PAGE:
For as long as I can remember, I have been on the path to establish good habits in my life. The habits on my list have shifted over time, but among ones I have tried to establish are:

  • floss daily
  • go to bed and rise the same time each day
  • write something every day
  • complete “Morning Pages” everyday before work
  • drink a cup of tea in the morning
  • drink a cup of green tea in the afternoon
  • pack my bag, my lunch, and pick out clothes for work the night before
  • cook dinner at home at least 3 times a week
  • dedicate one evening a week to hanging out with friends
  • reach out to distant friends once a week
  • walk on my breaks at work
  • go to the gym 3 times a week
  • set 3 goals at the beginning of the work day that take priority

And so on, and so on.

I have always looked at these goals, these habits I was trying to establish, as a way to improve my life. Yes, I took some of them straight of of magazine articles. And Yes, I realize that simply having a routine, that establishing good habits, does not automatically mean that my life will be better.

I understand that there is no perfect combination of actions that will unlock happiness for a given day. Yet still, I wanted to set myself up for success as much as possible, and these habits seemed the way to go.

The Points System is simply a new iteration of this same idea. A way to reward myself for achieving something I hope to establish as a habit.

It was the routine, those habits, that got me to work today. Wake up after 3 snoozes. Take my medications. Sit and watch the day’s weather. Stretch. Set the kettle on. While the kettle warms, medicate and feed the cats. Make tea, and put it in a travel mug. It’s Monday, so take out the trash and recycling. Grab my bag (which is sitting in the newly designated spot by the door), and go to work.

I did not want to go to work today. I wanted to curl up in bed. I wanted to sit on the couch, with a cat in my lap, and just sit, feeling the warmth on my legs, and revel in the purring. I wanted to drop everything and cry.

I didn’t. I followed my routine, my habits. And by mid-morning, things weren’t so bad. My anti-depressant had kicked in, and while I’m still not terribly motivated to do work, it is easier. And the routines and habits I’ve put in place at work are also catching me from just staring at the screen, feeling overwhelmed and helpless.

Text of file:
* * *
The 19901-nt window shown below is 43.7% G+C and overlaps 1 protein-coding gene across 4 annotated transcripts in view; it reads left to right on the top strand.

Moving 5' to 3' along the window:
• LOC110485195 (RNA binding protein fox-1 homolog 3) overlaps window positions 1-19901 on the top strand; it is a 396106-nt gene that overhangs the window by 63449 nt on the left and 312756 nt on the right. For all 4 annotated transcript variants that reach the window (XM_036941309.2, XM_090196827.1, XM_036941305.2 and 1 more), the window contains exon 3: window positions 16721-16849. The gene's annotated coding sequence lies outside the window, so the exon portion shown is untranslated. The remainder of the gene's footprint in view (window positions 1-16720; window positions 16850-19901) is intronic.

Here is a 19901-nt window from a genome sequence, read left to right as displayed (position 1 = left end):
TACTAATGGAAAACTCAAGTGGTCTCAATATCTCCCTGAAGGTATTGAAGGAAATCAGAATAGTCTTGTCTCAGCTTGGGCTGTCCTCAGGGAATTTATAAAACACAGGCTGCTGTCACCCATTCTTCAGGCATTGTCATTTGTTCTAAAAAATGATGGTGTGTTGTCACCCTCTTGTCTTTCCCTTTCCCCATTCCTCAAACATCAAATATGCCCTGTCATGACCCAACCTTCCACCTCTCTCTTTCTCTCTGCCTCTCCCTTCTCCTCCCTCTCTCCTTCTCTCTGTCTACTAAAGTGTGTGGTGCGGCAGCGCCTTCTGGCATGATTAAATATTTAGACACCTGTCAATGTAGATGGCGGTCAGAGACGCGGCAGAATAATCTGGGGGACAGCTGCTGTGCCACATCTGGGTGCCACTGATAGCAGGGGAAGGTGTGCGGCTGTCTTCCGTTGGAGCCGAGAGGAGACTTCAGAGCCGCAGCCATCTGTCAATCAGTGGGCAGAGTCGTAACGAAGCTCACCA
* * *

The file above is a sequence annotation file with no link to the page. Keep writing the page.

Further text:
I was diagnosed with depression earlier this year. Before this, I attributed my lack of motivation and my moods to stress. To my own inability to handle life. It wasn’t until I talked with friends and family who were also being treated for depression that I realized that I may not be failing at life – that something may be chemically wrong in my brain.

With their support, and the support I felt from other public figures I respect talking openly and honestly with their own experiences with depression*, that I talked to my doctor. I am still in the phase where we are trying to get the medication right. Some days are harder than others, but I find that the habits and routine that I’ve been trying to build over the years are really a safety net of sorts.

For the days when I don’t feel like doing anything, if I can do the habits I’ve set, I will have accomplished something. It will be the minimum, sure, but I will have accomplished something. And looking back at myself over the years, over all my attempts to set these good habits, I wonder how long I have been in the grips of depression, and have been fighting it in the only way I could see, without knowing what I was fighting.


*Mur Lafferty talks honestly about depression on her blog and in her podcast; Howard Taylor does likewise on his Facebook page (like February of this year), and his wife, Sandra Taylor did a wonderful post on being married to someone with depression.


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July 2014